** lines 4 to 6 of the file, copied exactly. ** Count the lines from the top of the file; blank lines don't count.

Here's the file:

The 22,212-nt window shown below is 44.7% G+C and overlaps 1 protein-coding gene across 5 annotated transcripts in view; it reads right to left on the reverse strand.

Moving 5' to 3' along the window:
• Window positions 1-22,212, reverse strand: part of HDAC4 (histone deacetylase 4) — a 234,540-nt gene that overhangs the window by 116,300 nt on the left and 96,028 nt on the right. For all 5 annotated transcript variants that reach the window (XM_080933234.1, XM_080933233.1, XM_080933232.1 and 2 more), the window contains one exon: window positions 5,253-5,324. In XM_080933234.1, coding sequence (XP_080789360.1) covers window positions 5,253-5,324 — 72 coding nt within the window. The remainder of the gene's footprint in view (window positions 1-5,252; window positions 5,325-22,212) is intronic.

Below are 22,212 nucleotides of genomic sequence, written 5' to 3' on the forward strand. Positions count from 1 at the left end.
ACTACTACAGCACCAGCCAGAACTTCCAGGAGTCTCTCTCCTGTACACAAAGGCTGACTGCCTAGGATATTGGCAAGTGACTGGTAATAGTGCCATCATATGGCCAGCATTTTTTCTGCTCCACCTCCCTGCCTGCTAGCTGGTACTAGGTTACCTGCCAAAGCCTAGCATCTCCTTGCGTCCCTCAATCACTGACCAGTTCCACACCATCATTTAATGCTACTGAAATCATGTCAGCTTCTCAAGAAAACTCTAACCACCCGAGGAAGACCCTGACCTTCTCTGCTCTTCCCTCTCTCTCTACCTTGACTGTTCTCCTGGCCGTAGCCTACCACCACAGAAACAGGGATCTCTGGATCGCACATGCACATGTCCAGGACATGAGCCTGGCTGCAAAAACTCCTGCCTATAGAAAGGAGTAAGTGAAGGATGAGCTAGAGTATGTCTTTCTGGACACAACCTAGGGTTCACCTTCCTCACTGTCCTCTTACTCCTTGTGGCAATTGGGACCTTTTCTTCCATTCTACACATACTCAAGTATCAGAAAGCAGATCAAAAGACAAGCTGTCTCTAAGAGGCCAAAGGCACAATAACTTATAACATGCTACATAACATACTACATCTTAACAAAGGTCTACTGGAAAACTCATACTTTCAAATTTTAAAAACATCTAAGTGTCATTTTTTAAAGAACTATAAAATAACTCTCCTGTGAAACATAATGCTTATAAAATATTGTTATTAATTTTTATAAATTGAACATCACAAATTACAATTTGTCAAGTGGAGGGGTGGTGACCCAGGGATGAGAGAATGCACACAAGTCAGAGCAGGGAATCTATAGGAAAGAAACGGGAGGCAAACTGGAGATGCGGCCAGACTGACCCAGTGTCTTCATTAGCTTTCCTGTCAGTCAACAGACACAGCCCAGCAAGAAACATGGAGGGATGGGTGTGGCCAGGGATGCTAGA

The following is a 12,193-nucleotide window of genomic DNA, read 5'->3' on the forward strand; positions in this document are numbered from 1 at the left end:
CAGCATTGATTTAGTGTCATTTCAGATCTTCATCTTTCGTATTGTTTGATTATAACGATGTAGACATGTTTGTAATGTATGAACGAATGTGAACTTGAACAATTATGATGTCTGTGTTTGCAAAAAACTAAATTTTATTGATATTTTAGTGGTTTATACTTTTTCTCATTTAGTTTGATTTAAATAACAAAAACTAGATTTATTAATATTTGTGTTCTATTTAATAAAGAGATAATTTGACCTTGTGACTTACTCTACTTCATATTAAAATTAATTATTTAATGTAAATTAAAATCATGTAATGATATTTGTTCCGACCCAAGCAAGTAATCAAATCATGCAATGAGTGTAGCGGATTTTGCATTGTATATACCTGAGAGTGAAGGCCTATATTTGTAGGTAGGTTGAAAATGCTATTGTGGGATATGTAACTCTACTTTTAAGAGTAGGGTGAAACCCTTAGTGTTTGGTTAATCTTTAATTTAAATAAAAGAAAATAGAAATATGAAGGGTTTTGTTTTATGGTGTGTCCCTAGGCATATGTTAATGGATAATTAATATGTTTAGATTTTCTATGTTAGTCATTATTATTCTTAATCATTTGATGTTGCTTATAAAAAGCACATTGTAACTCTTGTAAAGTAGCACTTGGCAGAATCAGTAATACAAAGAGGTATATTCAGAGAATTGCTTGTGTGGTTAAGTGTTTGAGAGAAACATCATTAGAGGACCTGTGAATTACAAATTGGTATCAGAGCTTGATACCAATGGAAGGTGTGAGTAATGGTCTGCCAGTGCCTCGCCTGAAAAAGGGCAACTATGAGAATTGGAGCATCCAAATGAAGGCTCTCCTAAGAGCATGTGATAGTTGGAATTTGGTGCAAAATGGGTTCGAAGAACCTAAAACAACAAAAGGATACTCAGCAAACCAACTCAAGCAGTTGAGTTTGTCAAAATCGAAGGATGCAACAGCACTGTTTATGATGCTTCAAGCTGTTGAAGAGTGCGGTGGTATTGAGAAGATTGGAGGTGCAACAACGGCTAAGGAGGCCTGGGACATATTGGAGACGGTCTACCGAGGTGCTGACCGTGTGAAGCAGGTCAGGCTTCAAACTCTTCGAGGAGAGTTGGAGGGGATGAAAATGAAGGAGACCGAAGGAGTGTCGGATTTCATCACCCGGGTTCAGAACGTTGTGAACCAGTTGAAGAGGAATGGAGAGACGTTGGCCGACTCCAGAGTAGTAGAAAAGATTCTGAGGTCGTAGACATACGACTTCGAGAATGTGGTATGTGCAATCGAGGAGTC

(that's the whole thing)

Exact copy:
Below are 22,212 nucleotides of genomic sequence, written 5' to 3' on the forward strand. Positions count from 1 at the left end.
ACTACTACAGCACCAGCCAGAACTTCCAGGAGTCTCTCTCCTGTACACAAAGGCTGACTGCCTAGGATATTGGCAAGTGACTGGTAATAGTGCCATCATATGGCCAGCATTTTTTCTGCTCCACCTCCCTGCCTGCTAGCTGGTACTAGGTTACCTGCCAAAGCCTAGCATCTCCTTGCGTCCCTCAATCACTGACCAGTTCCACACCATCATTTAATGCTACTGAAATCATGTCAGCTTCTCAAGAAAACTCTAACCACCCGAGGAAGACCCTGACCTTCTCTGCTCTTCCCTCTCTCTCTACCTTGACTGTTCTCCTGGCCGTAGCCTACCACCACAGAAACAGGGATCTCTGGATCGCACATGCACATGTCCAGGACATGAGCCTGGCTGCAAAAACTCCTGCCTATAGAAAGGAGTAAGTGAAGGATGAGCTAGAGTATGTCTTTCTGGACACAACCTAGGGTTCACCTTCCTCACTGTCCTCTTACTCCTTGTGGCAATTGGGACCTTTTCTTCCATTCTACACATACTCAAGTATCAGAAAGCAGATCAAAAGACAAGCTGTCTCTAAGAGGCCAAAGGCACAATAACTTATAACATGCTACATAACATACTACATCTTAACAAAGGTCTACTGGAAAACTCATACTTTCAAATTTTAAAAACATCTAAGTGTCATTTTTTAAAGAACTATAAAATAACTCTCCTGTGAAACATAATGCTTATAAAATATTGTTATTAATTTTTATAAATTGAACATCACAAATTACAATTTGTCAAGTGGAGGGGTGGTGACCCAGGGATGAGAGAATGCACACAAGTCAGAGCAGGGAATCTATAGGAAAGAAACGGGAGGCAAACTGGAGATGCGGCCAGACTGACCCAGTGTCTTCATTAGCTTTCCTGTCAGTCAACAGACACAGCCCAGCAAGAAACATGGAGGGATGGGTGTGGCCAGGGATGCTAGA

The following is a 12,193-nucleotide window of genomic DNA, read 5'->3' on the forward strand; positions in this document are numbered from 1 at the left end: